spinner image in nineteen fifty eight more than forty percent of american adults smoked today less than twenty percent do
Graphics by Valerio Pellegrini, Nicolas Rapp

… but we’re dying of similar causes.

Top causes of death, 1958:

  • Heart disease (39 percent of deaths)
  • Cancers (27 percent)
  • Accidents (6 percent)
spinner image in nineteen fifty eight causes of death by heart disease were thirty nine percent verses twenty one percent today and death by cancers was twenty seven percent versus nineteen percent today and accidents was six percent versus seven percent today
Graphics by Valerio Pellegrini, Nicolas Rapp

Top causes of death today:

  • Heart disease (21 percent)
  • Cancers (19 percent)
  • Accidents (7 percent)

We still drive. A lot!

  • 1958: The average American motorist drove 9,500 miles, getting 14.2 miles per gallon. Average gas price: 31 cents per gallon ($3.27 today, adjusted for inflation)
  • 2023: The average American drives about 11,000 miles a year, getting 25.3 mpg. Average gas price: $3.80 per gallon

Yes, we’re beating poverty ...

  • Poverty rates have dropped from nearly 33 percent of 65-year-olds in 1958 to about 9 percent today.
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… but not every statistic points to progress.

  • Obesity rates have climbed, as have divorce rates, Alzheimer’s cases and diabetes.
  • Americans 65 and over are more often living alone: 33 percent of women and 21 percent of men—the highest percentage for men since the Census Bureau first measured this data, in 1967.

Barbie was about to make her debut ...

  • In 1958, Mattel was producing the first prototypes for a doll named Barbara Millicent Roberts (“Barbie”), which was to go on sale March 9, 1959.

... and now at Medicare age, she’s finally a Hollywood star.

  • In 2023, the Barbie movie earned $775 million globally in its first 12 days.

We paid our sports heroes well ...

  • On Feb. 6, 1958, Ted Williams signed a one-year contract with the Boston Red Sox for $135,000 (about $1.45 million now, adjusted for inflation), making him the highest-paid player in Major League Baseball history.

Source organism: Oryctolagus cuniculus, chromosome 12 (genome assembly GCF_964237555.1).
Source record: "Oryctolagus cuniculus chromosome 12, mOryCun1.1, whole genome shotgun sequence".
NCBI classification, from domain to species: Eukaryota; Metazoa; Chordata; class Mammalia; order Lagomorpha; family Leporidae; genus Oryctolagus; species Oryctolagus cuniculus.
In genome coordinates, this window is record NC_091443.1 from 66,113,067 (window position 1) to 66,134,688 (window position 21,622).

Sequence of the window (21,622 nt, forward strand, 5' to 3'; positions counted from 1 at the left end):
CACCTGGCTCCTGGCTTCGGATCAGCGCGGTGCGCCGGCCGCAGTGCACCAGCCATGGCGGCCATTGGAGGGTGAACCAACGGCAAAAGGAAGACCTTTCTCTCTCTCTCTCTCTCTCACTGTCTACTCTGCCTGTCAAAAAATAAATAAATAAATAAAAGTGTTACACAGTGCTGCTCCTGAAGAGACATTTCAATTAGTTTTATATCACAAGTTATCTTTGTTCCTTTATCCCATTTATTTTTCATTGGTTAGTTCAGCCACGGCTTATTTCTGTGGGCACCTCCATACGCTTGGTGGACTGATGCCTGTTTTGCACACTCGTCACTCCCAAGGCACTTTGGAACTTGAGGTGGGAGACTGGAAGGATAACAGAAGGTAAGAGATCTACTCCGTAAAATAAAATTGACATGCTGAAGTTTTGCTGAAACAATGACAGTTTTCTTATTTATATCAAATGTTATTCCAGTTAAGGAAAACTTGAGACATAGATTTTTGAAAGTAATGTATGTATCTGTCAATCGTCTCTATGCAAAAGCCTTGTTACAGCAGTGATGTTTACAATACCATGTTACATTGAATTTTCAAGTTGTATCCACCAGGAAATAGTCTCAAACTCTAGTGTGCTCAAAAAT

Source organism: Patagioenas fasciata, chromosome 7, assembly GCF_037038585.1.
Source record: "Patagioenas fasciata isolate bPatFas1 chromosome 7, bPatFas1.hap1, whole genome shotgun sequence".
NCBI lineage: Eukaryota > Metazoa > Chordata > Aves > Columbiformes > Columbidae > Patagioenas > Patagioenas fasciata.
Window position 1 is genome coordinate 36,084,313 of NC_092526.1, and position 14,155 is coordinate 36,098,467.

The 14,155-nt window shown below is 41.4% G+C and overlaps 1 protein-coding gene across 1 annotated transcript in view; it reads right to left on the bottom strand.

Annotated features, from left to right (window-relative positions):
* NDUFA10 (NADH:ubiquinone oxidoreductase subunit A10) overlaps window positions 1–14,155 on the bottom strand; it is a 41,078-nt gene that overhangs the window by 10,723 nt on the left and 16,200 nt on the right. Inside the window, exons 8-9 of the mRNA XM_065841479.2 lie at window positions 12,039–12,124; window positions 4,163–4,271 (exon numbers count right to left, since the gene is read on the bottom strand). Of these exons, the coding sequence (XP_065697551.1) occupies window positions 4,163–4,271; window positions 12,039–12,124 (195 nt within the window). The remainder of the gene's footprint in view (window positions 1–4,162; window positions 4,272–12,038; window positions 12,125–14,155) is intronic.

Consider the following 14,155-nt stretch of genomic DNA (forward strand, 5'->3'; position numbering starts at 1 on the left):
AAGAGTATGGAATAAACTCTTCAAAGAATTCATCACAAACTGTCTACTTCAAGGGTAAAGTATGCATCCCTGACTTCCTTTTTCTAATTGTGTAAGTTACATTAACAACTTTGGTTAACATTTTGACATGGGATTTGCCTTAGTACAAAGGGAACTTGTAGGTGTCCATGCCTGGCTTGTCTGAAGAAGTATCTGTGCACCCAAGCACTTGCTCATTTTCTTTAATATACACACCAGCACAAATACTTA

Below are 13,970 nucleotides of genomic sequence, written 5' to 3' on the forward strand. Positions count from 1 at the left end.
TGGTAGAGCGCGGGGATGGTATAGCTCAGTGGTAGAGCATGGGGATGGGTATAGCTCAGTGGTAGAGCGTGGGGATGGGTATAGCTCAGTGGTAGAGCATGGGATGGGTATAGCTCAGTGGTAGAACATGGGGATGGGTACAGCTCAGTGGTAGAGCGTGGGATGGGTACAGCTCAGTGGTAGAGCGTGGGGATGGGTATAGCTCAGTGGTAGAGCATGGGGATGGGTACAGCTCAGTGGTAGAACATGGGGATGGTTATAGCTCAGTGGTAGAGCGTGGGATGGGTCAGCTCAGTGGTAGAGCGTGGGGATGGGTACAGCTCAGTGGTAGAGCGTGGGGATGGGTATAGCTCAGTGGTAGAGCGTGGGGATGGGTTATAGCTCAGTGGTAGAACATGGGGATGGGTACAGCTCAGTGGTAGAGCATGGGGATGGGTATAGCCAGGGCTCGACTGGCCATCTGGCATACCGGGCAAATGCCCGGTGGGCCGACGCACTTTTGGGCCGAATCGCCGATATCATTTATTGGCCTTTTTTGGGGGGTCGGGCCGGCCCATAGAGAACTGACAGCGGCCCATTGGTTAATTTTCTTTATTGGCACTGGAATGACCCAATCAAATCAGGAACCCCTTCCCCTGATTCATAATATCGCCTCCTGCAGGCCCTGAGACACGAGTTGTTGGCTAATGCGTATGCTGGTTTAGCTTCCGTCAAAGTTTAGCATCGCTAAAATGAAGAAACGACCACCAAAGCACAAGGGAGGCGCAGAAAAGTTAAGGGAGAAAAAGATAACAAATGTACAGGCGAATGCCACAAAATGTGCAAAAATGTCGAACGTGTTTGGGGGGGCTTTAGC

... but more than 50 times less than today:

  • Texas Rangers pitcher Max Scherzer, the highest-paid player in baseball, has a 2023 salary of $58.33 million.

Elvis Presley was the king of rock ’n’ roll ...

  • The best-selling album in 1958: Elvis’ Golden Records
spinner image left elvis presley right taylor swift
Marka/Universal Images Group via Getty Images / Photo by John Shearer/TAS23/Getty Images for TAS Rights Management

... now Taylor Swift is the queen of pop.

We’ve created a space jam ...

Number of satellites orbiting the Earth

  • 1958: 6
  • 2023: More than 11,300
spinner image in nineteen fifty eight earth had six satellites orbiting it in twenty twenty three it has more than eleven thousand and three hundred
Graphics by Valerio Pellegrini, Nicolas Rapp

… and a giant agency to guide our space efforts.

  • 1958: NASA is created.
  • 2023: NASA has more than 18,000 employees.

Speaking of outer space, many of us still believe in aliens.

  • 1958: The U.S. Atomic Energy Commission seals off “Area 51,” northwest of Las Vegas, sparking endless conspiracy theories about aliens and UFOs.
  • 2023: 56 percent of Americans age 65 and over believe that intelligent life exists in outer space, Pew Research finds.

Our largest companies have changed …

  • 1958: General Motors, Jersey Standard (now Exxon Mobil), Ford Motor Co., U.S. Steel
  • 2023: Walmart, Amazon, Exxon Mobil, Apple
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spinner image january twenty twenty three wild card playoff game between the cowboys and the buccaneers in tampa florida
Photo by Julio Aguilar/Getty Images

… and so has our preferred pastime.

  • 1958: Baseball was America’s favorite sport to watch, according to Gallup. Biggest story that year: After 74 seasons in Brooklyn, the Dodgers take the field in L.A.!